All In A Day's Work For Animal Control Officers

This is a unusally slow day for Biloxi Animal Control Officer Jessie Walker. He has only a few calls to answer.

"Hello, this is Biloxi Animal Control. I'm here on a complaint about a stray dog."

Walker wishes he could count how many times he has heard that in the last three years. He is constantly on the road, helping all creatures, from raccoons to alligators to armadillos.

"On this job every day is different, so you never know what you're going to come up against. When I wake up and put on my uniform, I just go out and see what's going to happen," he says.

Gulfport Animal Control Officer Jim Beland's day was a little more hectic.

"This morning I had 19 calls."

Those didn't include the call about a dog on 20th Street that got away from its owners.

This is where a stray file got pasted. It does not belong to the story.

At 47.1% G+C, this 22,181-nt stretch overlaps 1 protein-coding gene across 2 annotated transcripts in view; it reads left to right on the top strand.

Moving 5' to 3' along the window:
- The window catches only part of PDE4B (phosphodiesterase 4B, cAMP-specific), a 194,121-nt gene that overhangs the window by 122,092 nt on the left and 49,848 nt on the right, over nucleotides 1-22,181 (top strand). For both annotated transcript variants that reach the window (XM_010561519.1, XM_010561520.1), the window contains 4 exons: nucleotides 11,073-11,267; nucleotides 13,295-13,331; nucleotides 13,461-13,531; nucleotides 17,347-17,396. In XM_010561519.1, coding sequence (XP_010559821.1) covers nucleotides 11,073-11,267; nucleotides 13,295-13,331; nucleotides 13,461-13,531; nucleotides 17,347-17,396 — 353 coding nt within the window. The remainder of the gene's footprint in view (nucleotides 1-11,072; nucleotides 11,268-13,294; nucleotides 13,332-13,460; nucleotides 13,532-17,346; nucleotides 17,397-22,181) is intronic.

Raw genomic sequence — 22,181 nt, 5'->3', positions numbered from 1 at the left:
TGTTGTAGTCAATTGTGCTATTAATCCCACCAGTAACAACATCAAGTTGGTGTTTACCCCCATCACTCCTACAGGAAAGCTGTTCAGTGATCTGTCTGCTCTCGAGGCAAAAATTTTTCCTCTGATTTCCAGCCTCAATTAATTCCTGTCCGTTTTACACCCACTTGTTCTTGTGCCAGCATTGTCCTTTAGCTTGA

"The owners were trying to catch it and were chasing it down the road and it ran out in front of a car and got hit. It died on the scene."

Picking up dead animals on the road side is another duty animal control officers juggle.

"I never cease to be amazed with what I see out here. From people living in filth with their animals with large numbers of animals in a small confined area... or you see people starve animals to death or don't provide for 'em properly," Beland says.

Beland and Walker agree this is not a job for everyone.

"Somebody that really loves animals and is conscientious and concerned," says Walker.

Even so, it's sometimes hard to avoid getting burned out.

"Well, it's my job, you know, I have to, I just have to keep it together," Breland says.

Animal control officers have full law enforcement powers. They can charge and arrest people who violate animal ordinances.